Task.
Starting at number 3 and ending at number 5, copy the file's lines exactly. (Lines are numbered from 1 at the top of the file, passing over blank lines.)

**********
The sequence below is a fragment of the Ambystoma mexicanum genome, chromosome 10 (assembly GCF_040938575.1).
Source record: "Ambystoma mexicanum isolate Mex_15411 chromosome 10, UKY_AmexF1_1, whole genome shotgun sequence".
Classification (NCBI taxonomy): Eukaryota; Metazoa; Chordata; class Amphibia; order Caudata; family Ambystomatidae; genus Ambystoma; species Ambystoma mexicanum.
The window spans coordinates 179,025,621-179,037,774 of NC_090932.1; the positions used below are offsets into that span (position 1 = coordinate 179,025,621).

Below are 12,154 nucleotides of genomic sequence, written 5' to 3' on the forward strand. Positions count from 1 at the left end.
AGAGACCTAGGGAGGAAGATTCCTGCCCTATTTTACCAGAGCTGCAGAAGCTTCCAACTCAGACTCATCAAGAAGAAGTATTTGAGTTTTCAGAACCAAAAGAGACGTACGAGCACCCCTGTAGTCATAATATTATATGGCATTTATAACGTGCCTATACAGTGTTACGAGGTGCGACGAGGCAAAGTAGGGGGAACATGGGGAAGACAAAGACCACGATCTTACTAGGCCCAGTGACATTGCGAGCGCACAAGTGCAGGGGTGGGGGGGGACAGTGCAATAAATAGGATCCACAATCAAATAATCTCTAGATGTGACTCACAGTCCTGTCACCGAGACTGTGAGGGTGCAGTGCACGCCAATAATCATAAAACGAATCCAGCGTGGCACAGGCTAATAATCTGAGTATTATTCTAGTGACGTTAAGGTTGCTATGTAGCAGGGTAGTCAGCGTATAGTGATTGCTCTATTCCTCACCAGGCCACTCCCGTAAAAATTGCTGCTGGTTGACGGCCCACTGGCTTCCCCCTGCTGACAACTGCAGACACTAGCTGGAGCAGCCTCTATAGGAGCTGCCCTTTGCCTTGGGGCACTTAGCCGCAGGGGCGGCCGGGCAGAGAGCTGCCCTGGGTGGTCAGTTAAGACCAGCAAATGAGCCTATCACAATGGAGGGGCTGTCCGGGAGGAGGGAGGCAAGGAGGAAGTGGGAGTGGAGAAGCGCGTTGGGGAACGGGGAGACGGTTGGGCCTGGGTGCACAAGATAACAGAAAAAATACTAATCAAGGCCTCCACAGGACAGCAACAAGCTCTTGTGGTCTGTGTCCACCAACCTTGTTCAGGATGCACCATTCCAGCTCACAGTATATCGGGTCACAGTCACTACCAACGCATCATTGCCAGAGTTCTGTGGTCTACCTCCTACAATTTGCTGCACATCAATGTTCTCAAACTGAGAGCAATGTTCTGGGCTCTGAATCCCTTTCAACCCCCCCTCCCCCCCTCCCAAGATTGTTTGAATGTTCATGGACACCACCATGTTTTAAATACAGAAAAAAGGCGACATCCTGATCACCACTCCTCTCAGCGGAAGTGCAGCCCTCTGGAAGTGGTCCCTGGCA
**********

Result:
Classification (NCBI taxonomy): Eukaryota; Metazoa; Chordata; class Amphibia; order Caudata; family Ambystomatidae; genus Ambystoma; species Ambystoma mexicanum.
The window spans coordinates 179,025,621-179,037,774 of NC_090932.1; the positions used below are offsets into that span (position 1 = coordinate 179,025,621).

Below are 12,154 nucleotides of genomic sequence, written 5' to 3' on the forward strand. Positions count from 1 at the left end.